American Heritage® Dictionary of the English Language, Fourth Edition
- n. An isotope of hydrogen with one proton and one neutron in the nucleus having an atomic weight of 2.014.
- n. physics An isotope of hydrogen formed of one proton and one neutron in each atom - 21H.
- n. An atom of this isotope.
- n. an isotope of hydrogen which has one neutron (as opposed to zero neutrons in hydrogen)
- Coined by Harold Urey, an American chemist, from Ancient Greek δεύτερος (deuteros, "second") + -ium. (Wiktionary)
- deuter(o)- + -ium. (American Heritage® Dictionary of the English Language, Fourth Edition)
“The Theories still do not explain how the conservation of energy is broken, even if the hydrogen or deuterium translates to relativistic hydrogen inside a Casimir cavity the transition as noted by Mills is nonradiative, according to Mills a reaction is necessary inside the cavity but according to the H-M theory the hydrogen loses energy to the cavity walls but is then restored via the global vacuum energy as it exits the cavity.”
“The first ignating and moderating link in this chain, burning hydrogen to deuterium, is based on the weak force, which could then be called the Sunignator and”
“Of all the nuclear species found in nature, deuterium is the only one whose origin stems exclusively from the explosive origin of the Universe.”
“Frogs and fishes swimming in water containing deuterium absorb it and, after about 4 hours, are in equilibrium with the medium as far as the deuterium is concerned.”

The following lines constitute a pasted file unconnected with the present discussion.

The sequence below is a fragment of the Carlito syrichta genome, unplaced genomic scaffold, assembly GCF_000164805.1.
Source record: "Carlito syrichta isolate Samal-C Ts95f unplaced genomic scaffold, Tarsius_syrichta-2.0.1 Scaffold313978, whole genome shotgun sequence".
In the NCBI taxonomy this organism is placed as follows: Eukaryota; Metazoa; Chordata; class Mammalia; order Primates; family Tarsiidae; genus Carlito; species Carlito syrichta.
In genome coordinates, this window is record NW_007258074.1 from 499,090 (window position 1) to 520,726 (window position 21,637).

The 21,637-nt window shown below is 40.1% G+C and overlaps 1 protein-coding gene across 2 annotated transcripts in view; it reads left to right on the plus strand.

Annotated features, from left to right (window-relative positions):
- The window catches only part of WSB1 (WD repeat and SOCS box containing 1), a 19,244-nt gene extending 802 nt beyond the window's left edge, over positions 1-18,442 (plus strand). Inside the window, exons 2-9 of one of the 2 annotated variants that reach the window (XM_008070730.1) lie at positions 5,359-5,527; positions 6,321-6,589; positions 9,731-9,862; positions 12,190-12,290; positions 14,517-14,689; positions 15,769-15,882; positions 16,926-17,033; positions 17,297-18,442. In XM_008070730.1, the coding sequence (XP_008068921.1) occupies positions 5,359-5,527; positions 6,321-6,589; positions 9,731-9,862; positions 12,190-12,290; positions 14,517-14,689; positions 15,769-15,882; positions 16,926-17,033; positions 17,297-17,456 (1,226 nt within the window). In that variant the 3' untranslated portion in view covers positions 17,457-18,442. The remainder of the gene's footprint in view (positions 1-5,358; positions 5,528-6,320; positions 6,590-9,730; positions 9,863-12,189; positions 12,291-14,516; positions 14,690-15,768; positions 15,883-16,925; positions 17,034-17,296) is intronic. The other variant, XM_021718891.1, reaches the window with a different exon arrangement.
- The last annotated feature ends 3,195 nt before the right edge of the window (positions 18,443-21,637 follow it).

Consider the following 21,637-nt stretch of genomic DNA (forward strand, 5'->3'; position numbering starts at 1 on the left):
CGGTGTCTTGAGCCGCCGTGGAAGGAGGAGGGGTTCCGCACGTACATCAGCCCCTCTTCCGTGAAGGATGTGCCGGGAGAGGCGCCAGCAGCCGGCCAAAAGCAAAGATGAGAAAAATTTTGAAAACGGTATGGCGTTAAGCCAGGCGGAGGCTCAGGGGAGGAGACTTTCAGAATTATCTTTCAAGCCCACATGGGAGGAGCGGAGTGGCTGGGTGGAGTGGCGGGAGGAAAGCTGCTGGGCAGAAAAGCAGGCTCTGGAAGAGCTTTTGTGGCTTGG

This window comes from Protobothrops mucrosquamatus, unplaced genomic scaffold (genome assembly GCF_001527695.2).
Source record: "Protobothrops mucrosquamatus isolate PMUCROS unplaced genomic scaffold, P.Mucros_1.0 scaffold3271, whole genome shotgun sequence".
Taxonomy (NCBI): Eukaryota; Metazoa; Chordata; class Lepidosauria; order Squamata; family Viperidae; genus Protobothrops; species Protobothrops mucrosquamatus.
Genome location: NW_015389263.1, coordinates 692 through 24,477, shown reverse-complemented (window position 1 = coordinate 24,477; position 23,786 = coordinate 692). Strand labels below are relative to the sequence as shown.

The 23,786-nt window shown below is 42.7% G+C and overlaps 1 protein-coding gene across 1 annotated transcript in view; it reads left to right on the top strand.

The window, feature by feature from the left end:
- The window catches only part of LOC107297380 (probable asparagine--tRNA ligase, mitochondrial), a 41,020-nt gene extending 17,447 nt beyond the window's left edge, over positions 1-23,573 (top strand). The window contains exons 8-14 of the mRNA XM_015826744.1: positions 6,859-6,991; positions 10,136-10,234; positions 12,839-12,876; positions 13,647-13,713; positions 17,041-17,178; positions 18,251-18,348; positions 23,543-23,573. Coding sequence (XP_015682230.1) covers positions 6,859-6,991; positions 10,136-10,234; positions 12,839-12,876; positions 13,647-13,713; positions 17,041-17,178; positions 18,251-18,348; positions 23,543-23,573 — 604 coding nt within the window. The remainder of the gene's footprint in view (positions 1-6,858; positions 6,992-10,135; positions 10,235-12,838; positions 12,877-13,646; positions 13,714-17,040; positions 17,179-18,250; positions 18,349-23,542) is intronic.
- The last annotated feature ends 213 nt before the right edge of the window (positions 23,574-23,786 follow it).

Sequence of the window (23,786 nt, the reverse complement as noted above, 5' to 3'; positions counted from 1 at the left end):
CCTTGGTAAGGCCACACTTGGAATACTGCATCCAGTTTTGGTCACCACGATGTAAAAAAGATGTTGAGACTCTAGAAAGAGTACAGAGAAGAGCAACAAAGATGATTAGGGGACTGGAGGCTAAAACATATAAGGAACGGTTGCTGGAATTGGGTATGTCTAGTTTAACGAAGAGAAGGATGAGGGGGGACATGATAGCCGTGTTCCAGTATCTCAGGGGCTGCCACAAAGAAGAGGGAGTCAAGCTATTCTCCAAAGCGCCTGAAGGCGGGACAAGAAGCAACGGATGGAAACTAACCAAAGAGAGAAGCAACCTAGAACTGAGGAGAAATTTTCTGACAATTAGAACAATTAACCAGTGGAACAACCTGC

“Unlike nuclear fission, which tears apart atoms to release energy and highly radioactive by-products, fusion involves putting immense pressure, or "squeezing" two heavy hydrogen atoms, called deuterium and tritium together so they fuse.”
“Heavy water is pretty much just like regular water, but instead of hydrogen atoms it has deuterium, which is to say, hydrogen atoms with an extra neutron.”
“Heavy water, which has a heavier form of hydrogen, called deuterium, in the water molecule, allows the reactor to operate with natural uranium as fuel rather than enriched uranium.”
“And the principal fuel, a heavy isotope of hydrogen called deuterium, is present in ordinary water, of which there is no shortage.”
“Most hydrogen comes in a form in which its nucelus consists of a single proton, but there's also an istope called deuterium that contains both a proton and a neutron.”
“It has also shown that a heavy form of hydrogen, called deuterium, is progressively enriched in the upper echelons of Venus's atmosphere, because the heavier hydrogen will find it less easy to escape the planet's grip.”
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